So today is my parents’ 61st wedding anniversary, both a happy and a sad day for us. Happy because – in this day when more and more marriages seem to have a shelf life equivalent to how long a quart of milk will last – how many people achieve any kind of loving longevity. Happy because my parents weren’t just married for 58 years when my Dad died, they were crazy in love with each other, best friends, pieces of a puzzle that always fit together.
But it’s sad because – like any good love story you watch on a movie screen or read about in a book – you don’t want it to end, even though logically you know it must. My Mom, God bless her, doesn’t look at today as a sad day. She thinks about the happy times, all the years they had together and all the memories they made, when so many others never have love at all, or have it cut short by illness, or grew apart and never reconnected. My Mom has always been a glass half full person, something I aspire to be and work hard at becoming.
I have 2 stories to share with you, stories I’ve never told before, one for each of my parents. I share them to honor them and to try and demonstrate how much they truly loved each other.
In May 2001, my Mom became very ill with chest pains and was admitted to the hospital, where quickly we learned she needed quadruple bypass surgery. They told us to let her talk to people that night (and we did, putting the phone near her ear and letting her speak to her grandchildren and my sisters) and that – if she made it through the night – they’d perform the surgery the next morning.
Eventually I sent my Dad home to rest and I was back at the hospital at the crack of dawn, resting my head on the side of my Mom’s hospital bed, holding her hand and trying to sleep a little while we waited for them to take her to the operating room. Finally they arrived and I accompanied her there. She had no fear, no apprehension. She believed she was in the best hands possible at the great St. Peter’s Hospital and that all would be well. But . . . as she was wheeled into the room, she stopped the attendants and called me over. “In case anything happens”, she said, “take care of Dad for me”.
That’s all she could think about. She was more worried about what would happen to him, the man who burned a grilled cheese sandwich in the toaster oven when he forgot to take the plastic off the cheese slices, than she was about whether she’d survive. And, honestly, I knew what she meant because my Dad would have been truly lost without her. He wasn’t the same person when she wasn’t around. There was an emptiness in his eyes that only her return could take away.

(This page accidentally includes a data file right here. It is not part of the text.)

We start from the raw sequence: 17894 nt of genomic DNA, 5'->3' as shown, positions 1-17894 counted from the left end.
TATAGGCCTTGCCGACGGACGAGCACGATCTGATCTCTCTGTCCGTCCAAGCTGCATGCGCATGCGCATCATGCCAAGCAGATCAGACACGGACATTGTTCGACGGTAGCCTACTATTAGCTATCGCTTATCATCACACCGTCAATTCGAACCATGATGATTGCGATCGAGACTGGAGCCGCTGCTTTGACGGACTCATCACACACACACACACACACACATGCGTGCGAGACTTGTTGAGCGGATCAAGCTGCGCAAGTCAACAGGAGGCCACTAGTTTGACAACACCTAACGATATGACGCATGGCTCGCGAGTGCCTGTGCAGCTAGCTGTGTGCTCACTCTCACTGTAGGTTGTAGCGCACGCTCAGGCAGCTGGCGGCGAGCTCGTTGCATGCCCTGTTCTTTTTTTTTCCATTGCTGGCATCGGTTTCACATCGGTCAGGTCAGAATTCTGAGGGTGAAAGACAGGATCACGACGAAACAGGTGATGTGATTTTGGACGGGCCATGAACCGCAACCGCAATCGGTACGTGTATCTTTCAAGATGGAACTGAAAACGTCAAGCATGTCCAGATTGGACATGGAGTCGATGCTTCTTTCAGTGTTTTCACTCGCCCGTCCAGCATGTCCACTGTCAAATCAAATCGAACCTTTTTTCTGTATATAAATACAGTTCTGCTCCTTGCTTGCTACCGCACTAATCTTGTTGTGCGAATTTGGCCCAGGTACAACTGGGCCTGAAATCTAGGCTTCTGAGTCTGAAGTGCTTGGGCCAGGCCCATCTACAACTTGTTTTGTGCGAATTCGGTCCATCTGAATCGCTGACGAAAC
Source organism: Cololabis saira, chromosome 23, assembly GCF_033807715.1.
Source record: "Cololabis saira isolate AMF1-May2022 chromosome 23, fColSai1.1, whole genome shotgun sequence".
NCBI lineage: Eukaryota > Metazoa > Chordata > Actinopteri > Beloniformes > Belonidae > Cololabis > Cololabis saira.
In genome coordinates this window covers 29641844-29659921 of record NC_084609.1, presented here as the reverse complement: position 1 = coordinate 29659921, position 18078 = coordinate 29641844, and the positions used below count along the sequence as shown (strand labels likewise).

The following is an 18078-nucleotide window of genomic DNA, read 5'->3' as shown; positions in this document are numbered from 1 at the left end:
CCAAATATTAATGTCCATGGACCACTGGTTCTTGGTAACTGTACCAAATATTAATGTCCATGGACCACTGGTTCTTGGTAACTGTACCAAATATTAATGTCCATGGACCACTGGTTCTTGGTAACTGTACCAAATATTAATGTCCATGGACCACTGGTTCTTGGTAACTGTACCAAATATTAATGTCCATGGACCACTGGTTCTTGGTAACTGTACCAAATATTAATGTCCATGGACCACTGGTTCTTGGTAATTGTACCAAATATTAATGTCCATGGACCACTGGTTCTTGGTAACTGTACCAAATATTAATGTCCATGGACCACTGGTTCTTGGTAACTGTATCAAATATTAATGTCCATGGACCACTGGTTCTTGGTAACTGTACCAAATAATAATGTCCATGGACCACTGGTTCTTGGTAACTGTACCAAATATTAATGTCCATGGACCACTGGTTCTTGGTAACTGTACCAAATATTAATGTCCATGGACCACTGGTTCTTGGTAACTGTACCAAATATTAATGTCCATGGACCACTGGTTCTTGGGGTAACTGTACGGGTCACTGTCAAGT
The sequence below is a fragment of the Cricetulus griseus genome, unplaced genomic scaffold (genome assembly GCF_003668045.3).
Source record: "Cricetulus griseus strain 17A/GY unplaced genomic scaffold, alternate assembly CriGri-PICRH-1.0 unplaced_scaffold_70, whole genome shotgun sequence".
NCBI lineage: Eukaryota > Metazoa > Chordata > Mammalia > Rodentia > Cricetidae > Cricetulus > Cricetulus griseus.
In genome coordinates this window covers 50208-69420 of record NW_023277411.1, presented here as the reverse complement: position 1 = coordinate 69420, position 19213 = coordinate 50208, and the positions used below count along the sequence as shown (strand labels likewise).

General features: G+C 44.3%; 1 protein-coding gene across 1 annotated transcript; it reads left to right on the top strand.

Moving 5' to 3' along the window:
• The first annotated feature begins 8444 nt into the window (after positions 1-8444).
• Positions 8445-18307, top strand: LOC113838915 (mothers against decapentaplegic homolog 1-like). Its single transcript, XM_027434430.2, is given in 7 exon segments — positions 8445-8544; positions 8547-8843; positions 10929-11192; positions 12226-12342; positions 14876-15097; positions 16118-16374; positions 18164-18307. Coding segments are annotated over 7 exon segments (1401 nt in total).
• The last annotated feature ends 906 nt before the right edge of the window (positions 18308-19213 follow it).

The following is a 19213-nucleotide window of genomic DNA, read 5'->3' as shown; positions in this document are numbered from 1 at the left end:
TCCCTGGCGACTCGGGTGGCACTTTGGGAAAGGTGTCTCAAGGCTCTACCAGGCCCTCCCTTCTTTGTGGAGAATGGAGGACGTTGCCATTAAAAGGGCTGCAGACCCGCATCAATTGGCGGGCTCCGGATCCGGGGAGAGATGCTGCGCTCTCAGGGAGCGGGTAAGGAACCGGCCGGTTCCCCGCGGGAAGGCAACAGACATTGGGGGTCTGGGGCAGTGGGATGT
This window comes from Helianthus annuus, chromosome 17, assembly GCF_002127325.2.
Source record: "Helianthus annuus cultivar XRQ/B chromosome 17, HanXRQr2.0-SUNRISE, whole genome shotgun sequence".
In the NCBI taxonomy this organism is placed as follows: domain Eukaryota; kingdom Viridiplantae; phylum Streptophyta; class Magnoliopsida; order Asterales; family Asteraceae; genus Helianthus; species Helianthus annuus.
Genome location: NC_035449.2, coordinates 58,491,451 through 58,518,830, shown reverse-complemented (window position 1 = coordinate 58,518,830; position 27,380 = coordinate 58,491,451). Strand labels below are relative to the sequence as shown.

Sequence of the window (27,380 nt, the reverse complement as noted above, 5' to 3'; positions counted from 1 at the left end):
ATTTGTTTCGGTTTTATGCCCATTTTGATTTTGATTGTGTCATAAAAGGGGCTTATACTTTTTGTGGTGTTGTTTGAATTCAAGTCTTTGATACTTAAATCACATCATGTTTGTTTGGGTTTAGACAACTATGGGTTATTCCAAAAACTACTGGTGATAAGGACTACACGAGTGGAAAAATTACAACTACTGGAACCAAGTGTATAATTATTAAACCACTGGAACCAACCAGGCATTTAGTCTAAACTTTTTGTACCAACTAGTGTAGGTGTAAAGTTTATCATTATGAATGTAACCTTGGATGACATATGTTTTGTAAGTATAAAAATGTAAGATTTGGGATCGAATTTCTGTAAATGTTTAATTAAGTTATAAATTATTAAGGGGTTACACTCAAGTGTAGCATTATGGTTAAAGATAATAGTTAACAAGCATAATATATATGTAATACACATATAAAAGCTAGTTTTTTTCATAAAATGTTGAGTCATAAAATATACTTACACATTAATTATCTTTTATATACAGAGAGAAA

And fortunately she not only survived, she thrived and has done so very well in the 13 years now since she had the surgery. She looks at every day with optimism and joy and embraces what life either has to offer or throws your way. She rocks our world.
And now for the story of my Dad. As some of you may know, I was the lucky one in my family, the person who got to spend that last night with him in the hospital. We talked a lot that night because we knew, we all knew that the end was very near. So I read him his favorite Bible passages and we talked about what kind of life his grandkids would have and how sorry he was that he wouldn’t see it. I told him he was the best Dad ever (although I think he already knew that) and that it was OK to stop fighting the fight if he was ready to go.
About 5 hours before he died, when he really began to struggle and his ability to speak was becoming compromised, he gestured me closer and he said to make sure my Mom always had flowers on their wedding anniversary. It was the next-to-last thing he ever asked me to do; the last thing was to call my Mom and my sister at 5:00 a.m. and tell them he wanted them at the hospital. They came and he was gone by 8:00 a.m.
So today I honored my Dad’s wishes and bought my Mom a big bouquet of her favorite flowers and told them they were from Dad. I know that he knows I did it and that he’s proud of me. And I made my Mom happy today and he knows that too. How many people get to play a small part in a great love story? I did, I do, and I always will.